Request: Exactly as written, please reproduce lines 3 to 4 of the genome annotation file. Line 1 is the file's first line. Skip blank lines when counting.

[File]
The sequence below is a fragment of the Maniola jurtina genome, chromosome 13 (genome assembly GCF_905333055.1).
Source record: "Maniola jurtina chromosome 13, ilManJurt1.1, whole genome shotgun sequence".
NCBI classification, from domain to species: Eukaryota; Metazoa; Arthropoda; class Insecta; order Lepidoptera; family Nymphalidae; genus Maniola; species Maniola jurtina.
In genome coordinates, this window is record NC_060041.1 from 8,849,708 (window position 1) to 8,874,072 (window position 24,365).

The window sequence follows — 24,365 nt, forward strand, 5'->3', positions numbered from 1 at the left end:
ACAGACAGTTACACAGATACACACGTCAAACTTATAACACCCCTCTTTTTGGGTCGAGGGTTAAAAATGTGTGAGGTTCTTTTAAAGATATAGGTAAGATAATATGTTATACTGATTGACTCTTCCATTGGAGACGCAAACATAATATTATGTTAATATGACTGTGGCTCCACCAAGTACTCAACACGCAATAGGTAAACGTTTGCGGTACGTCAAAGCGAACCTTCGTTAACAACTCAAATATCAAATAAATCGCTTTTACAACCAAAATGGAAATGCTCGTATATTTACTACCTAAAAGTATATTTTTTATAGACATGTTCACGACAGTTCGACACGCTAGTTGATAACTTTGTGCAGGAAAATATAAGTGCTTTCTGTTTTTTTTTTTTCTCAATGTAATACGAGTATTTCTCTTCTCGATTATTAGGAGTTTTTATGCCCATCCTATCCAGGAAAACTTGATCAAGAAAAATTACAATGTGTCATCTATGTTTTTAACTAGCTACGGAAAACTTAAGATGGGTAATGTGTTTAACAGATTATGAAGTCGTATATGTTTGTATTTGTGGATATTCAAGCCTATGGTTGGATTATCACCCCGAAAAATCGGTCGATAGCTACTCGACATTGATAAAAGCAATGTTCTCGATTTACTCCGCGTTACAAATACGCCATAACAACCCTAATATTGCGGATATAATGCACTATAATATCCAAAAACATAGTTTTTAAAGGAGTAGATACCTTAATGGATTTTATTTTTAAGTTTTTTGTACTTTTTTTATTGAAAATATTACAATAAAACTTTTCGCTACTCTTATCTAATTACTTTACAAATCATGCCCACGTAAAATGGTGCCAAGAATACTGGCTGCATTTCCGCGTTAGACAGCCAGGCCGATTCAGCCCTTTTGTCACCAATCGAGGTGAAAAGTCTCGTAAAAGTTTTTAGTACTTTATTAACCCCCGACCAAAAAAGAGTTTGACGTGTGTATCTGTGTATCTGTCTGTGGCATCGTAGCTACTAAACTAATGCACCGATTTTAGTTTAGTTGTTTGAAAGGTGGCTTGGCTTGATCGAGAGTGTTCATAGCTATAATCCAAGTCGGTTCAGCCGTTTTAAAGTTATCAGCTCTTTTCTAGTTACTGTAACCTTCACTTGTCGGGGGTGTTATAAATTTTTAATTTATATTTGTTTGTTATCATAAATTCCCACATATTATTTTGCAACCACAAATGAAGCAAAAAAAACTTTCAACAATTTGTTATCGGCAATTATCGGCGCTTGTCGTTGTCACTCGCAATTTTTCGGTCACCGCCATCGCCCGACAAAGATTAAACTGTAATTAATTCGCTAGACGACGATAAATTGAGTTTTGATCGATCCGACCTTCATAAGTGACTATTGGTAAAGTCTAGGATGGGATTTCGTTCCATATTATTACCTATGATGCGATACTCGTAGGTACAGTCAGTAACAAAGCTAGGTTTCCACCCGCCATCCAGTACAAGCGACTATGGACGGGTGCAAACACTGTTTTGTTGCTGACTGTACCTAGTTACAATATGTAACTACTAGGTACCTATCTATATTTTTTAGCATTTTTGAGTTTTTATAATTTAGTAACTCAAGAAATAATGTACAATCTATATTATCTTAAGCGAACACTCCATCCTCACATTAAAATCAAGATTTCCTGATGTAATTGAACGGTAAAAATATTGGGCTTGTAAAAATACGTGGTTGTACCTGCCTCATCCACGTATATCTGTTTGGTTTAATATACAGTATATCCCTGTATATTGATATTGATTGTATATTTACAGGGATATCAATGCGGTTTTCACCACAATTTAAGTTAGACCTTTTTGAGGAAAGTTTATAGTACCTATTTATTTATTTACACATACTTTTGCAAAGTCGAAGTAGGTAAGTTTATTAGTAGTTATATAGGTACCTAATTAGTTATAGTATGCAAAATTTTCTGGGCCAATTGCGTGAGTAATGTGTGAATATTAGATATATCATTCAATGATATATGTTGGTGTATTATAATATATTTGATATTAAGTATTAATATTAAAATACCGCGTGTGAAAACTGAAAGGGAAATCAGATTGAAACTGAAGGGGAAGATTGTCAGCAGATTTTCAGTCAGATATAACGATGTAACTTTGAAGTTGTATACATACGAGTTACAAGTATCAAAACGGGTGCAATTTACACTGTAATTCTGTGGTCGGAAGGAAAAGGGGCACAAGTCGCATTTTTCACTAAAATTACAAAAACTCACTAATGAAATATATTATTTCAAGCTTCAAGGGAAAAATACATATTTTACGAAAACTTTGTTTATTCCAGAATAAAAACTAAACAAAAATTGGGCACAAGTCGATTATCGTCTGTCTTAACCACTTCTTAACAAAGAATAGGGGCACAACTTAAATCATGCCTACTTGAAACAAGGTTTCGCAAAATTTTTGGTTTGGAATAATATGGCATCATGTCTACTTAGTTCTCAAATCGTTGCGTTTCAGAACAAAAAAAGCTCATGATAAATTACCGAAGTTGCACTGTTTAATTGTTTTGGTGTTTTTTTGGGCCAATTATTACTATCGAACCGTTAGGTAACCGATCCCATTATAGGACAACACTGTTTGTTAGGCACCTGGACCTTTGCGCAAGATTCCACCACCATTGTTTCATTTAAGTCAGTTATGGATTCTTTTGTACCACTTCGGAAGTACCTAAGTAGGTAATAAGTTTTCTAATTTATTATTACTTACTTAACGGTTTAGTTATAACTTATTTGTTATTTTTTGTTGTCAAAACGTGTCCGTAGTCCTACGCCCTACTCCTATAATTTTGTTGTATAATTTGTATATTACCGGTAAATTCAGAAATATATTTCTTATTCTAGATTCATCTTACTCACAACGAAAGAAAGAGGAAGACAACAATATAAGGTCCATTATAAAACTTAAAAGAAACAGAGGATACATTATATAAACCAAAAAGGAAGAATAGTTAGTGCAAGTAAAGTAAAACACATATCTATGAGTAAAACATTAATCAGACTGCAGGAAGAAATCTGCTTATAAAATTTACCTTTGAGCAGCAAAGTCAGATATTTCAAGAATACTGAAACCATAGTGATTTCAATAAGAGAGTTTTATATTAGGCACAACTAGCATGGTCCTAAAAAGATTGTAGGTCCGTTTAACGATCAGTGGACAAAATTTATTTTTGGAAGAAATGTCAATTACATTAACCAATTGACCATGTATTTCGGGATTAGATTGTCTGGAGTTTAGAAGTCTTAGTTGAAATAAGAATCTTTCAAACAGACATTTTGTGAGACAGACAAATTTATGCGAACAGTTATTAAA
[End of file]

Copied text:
NCBI classification, from domain to species: Eukaryota; Metazoa; Arthropoda; class Insecta; order Lepidoptera; family Nymphalidae; genus Maniola; species Maniola jurtina.
In genome coordinates, this window is record NC_060041.1 from 8,849,708 (window position 1) to 8,874,072 (window position 24,365).